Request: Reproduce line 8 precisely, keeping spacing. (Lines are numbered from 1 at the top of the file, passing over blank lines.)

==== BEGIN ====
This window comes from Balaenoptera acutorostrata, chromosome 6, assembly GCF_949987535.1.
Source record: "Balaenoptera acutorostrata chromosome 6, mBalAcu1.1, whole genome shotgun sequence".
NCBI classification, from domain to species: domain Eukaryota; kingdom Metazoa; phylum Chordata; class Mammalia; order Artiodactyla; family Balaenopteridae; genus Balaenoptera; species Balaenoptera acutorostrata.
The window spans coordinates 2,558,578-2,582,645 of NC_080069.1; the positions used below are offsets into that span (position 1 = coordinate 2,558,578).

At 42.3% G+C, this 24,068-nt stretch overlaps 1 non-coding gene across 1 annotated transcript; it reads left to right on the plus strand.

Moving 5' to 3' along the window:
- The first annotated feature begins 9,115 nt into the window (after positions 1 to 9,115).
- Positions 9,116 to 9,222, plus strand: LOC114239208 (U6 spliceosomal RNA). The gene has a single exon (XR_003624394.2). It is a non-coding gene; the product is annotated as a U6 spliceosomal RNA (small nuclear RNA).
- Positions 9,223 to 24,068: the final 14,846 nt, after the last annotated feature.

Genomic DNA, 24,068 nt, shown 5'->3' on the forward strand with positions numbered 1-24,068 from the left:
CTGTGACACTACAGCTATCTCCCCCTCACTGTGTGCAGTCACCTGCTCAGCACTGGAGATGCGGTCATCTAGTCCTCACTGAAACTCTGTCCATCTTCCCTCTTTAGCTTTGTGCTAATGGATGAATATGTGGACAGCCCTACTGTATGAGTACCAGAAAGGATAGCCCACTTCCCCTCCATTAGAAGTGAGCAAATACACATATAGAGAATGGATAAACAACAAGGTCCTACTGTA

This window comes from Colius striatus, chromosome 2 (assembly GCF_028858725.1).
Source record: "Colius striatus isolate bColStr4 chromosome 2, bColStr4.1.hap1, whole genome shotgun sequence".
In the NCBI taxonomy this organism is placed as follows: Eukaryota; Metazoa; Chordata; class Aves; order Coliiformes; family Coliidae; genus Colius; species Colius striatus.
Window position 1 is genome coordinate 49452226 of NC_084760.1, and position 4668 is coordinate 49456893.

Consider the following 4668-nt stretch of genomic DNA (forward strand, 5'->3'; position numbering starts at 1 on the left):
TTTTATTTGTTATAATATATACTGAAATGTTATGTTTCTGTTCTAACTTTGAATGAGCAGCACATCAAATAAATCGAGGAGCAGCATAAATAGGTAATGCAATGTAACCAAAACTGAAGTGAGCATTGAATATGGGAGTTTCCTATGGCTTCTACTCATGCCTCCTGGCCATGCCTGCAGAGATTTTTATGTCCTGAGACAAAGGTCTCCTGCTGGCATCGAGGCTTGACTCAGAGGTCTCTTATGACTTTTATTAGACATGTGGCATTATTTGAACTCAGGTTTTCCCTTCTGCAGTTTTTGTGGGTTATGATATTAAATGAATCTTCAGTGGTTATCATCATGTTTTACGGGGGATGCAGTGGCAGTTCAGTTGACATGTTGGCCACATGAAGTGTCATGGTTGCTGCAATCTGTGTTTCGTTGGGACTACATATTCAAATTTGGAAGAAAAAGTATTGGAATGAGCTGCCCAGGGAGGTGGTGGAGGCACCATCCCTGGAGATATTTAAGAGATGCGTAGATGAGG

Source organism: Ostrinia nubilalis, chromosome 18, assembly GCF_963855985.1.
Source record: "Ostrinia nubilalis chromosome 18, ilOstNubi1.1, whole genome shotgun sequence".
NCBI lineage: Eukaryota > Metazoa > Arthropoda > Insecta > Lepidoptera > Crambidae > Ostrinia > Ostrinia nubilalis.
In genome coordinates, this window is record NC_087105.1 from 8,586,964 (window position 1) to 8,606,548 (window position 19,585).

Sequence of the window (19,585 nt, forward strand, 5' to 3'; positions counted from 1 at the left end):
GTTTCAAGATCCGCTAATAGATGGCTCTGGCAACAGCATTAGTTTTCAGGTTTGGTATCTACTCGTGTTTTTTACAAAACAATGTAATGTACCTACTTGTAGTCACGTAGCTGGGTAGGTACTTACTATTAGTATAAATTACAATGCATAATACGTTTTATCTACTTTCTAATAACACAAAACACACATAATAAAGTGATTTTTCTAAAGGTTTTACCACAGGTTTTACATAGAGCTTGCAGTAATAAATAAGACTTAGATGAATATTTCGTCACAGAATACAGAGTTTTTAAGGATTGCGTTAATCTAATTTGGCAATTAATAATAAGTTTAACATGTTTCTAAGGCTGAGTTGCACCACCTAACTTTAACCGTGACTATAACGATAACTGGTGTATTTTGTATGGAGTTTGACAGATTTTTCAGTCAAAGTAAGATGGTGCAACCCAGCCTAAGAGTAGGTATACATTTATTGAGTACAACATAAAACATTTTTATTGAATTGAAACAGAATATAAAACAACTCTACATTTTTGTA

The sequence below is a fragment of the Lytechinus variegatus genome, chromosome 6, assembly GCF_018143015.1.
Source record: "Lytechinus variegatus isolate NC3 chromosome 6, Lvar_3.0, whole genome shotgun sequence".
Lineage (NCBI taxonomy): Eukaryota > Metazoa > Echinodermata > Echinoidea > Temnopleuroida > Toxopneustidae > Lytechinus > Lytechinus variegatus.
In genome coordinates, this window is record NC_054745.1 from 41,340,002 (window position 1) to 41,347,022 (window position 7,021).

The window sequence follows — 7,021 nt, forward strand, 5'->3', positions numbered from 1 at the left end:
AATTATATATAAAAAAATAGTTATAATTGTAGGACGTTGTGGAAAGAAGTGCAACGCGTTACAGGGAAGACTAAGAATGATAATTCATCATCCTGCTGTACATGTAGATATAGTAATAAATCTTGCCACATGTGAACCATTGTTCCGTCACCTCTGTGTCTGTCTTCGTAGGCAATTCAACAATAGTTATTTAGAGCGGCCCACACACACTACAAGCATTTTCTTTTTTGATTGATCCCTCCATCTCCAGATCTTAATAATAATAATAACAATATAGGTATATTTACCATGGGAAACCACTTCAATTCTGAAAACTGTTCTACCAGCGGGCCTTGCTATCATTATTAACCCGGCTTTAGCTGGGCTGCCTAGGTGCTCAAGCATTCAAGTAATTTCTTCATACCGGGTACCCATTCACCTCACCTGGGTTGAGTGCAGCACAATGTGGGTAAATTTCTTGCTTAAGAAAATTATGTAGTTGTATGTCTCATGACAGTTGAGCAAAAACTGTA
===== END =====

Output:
- Positions 9,116 to 9,222, plus strand: LOC114239208 (U6 spliceosomal RNA). The gene has a single exon (XR_003624394.2). It is a non-coding gene; the product is annotated as a U6 spliceosomal RNA (small nuclear RNA).